"Father knows best."
You've probably heard that line since you were a kid. But one thing is certain: it
doesn't apply to learning to surf…especially if you’re undertaking
this challenge with your 16-year-old daughter. And you're
My saga began about a year ago while vacationing in Hawaii with my
She dared me to take surfing lessons with her.
I did, and we both got hooked
- big time. Surfing was our common interest. It bridged the
But as we found out, surfing gentle waves in
the warm waters of Maui is a lot different than surfing San Diego beach
breaks in the winter. Together, we've endured wipe-outs, pearling, cuts and
bruises, not to mention the terror and torment of getting caught inside on a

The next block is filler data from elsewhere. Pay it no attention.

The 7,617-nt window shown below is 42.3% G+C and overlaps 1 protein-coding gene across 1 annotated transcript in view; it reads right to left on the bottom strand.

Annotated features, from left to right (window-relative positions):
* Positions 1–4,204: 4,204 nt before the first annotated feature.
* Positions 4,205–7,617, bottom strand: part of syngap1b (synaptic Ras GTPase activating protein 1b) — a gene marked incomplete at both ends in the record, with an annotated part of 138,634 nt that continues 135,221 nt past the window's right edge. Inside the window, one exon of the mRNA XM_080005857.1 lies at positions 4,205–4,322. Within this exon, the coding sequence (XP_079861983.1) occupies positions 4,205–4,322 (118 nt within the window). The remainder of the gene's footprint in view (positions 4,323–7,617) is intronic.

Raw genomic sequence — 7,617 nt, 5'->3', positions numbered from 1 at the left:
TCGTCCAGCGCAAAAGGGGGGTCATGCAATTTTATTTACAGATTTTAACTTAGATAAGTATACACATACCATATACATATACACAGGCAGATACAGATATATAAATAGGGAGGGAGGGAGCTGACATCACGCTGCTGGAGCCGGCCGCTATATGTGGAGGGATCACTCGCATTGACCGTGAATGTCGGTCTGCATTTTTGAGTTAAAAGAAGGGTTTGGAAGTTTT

big day. But the experiences drew us closer.
Out there in the water learning to surf, we
are "equals" -- I'm no better, smarter or wiser than she is. We've
shared our surfing fears, doubts and insecurities. We've kept each other
going when frustrations made us think about quitting. In one of my bouts
of frustration, she gave me a note that read: "You are
never a failure, until you refuse to get back up." It's something a parent normally tells their child. But here she was giving
me positive constructive support, and I was listening.
Surfing gave her the foundation and freedom to openly share with
me her thoughts, feelings and experiences. I've found myself doing the
same. But unlike other father-daughter experiences I hear about, Marisa
and I truly listen to each other. A deep bond has developed. The
barrier to communications -- which
is all too common between parents and their teenagers -- never
developed because of our interest in surfing.
For my daughter and me, surfing is the catalyst for a close,
enduring relationship that will last a lifetime.